Not a great time for either Labour party on either side of the Irish Sea. Here’s an object lesson in which we learn that channeling anger over the dispatch box at a unpopular enemy with a weak economic portfolio, is not simply not enough…
Matthew Engel in the FT…
What the statement does do, uniquely, is pit the chancellor against his shadow in a Commons set piece (on Budget Day, the Leader of the Opposition replies). Mr Balls had a disaster this time last year, and he marked the anniversary by having another. He knew in broad terms what was coming: he could have responded to the improved figures by being sarcastic, subtle, patronising, teasing, anything.
But he was too inflexible to do anything of the kind. Instead he just shouted the old news in a cod-angry voice, about flatlining, the cost of living and the triple-A credit rating. The Tories responded by bullying him like the Bullingdon Club ragging an oik. I am not sure whether Mr Balls was ill at the start; he certainly looked it by the end. His leader’s face was more telling: Mr Miliband wore the forced smile of a parent whose six-year-old has forgotten their single line in the panto. The Labour backbenches were silent.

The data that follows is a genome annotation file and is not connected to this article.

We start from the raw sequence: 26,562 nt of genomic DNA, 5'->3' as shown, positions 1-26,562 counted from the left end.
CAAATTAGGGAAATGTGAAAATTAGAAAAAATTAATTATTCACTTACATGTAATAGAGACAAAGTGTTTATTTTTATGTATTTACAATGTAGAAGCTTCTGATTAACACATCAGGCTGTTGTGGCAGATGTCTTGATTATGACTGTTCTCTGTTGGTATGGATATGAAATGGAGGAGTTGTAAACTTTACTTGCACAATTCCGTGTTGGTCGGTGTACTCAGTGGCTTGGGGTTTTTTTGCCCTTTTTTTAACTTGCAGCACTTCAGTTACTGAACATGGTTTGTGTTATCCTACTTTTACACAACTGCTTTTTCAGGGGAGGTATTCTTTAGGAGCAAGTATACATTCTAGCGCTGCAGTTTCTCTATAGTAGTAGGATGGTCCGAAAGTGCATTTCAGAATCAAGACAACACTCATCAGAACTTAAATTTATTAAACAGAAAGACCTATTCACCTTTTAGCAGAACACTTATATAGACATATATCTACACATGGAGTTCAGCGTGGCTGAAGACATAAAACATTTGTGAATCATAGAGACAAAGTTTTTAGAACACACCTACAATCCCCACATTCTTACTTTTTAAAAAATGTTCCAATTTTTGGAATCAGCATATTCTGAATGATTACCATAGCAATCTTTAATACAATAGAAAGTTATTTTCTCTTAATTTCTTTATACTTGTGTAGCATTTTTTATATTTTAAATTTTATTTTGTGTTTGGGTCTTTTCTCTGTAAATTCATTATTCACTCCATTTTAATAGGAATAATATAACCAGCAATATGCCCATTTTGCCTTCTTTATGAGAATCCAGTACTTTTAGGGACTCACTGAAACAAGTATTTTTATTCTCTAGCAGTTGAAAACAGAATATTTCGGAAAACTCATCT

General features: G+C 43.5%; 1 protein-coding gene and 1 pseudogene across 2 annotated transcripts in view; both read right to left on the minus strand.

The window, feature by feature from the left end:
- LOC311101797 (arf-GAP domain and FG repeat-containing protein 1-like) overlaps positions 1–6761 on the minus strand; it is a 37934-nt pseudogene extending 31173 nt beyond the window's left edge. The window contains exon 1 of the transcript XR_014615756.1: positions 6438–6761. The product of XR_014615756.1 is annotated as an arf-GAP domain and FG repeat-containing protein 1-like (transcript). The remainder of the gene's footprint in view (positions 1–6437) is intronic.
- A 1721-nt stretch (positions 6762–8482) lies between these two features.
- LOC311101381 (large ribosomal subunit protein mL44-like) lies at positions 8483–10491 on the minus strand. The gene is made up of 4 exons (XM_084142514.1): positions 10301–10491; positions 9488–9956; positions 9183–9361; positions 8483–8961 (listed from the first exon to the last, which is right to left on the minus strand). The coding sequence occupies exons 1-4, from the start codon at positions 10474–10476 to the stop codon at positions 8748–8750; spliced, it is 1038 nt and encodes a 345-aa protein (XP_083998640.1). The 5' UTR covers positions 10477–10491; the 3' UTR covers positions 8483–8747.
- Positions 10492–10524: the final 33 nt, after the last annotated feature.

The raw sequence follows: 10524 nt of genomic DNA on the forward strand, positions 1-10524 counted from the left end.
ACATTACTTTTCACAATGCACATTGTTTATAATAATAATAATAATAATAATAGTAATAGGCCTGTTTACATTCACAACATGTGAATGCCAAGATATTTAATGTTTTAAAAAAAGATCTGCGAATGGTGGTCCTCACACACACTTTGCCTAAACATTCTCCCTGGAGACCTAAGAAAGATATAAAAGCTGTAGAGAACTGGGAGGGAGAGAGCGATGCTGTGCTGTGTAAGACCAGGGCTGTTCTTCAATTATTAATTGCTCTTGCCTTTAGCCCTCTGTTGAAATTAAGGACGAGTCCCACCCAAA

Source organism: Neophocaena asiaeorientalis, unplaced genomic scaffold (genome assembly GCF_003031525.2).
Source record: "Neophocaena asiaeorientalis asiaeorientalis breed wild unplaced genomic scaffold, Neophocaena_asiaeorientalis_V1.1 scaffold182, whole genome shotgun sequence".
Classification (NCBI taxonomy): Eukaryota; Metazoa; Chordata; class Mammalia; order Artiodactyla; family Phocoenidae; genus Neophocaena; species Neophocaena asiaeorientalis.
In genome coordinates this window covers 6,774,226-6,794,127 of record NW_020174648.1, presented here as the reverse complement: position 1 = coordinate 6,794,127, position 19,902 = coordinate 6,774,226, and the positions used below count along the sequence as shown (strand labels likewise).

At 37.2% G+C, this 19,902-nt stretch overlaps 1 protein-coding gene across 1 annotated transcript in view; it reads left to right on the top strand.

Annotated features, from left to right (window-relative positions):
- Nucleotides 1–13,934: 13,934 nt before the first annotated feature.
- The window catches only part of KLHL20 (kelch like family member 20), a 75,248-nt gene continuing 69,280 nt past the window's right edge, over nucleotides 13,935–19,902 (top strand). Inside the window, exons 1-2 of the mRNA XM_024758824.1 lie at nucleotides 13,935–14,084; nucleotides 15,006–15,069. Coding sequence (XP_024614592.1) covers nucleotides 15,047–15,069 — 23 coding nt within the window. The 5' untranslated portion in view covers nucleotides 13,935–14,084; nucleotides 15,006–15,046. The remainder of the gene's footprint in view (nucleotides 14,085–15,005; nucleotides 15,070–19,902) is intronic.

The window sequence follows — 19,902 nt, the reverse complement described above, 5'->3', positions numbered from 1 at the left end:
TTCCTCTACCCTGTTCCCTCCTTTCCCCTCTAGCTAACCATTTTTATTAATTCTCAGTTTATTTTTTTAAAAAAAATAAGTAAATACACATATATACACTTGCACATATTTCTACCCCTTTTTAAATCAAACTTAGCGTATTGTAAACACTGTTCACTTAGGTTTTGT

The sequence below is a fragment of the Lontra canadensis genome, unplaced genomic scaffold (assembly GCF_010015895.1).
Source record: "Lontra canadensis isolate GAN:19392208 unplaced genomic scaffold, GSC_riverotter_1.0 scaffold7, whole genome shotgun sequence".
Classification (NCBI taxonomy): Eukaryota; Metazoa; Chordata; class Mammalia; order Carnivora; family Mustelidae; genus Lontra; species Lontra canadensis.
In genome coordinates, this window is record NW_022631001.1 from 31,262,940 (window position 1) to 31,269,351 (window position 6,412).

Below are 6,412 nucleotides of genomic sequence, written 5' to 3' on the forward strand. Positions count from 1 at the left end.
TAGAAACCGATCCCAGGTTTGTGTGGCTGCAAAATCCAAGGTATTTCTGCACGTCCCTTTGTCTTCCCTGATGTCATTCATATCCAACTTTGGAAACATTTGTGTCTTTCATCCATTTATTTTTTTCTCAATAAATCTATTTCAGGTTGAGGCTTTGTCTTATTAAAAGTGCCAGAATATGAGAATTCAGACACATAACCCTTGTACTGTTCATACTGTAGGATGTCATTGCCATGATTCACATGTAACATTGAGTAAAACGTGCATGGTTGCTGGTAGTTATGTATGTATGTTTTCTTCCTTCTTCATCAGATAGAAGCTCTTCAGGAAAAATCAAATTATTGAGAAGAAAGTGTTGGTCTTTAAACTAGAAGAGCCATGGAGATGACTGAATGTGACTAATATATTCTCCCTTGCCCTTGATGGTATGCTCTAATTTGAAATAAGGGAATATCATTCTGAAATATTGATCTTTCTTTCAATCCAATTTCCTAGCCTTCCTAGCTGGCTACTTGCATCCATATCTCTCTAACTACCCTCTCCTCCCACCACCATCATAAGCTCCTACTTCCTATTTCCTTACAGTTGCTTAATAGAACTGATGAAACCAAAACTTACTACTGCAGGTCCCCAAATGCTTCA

Topic: Politics, Society and Culture
Leave a Reply
You must be logged in to post a comment.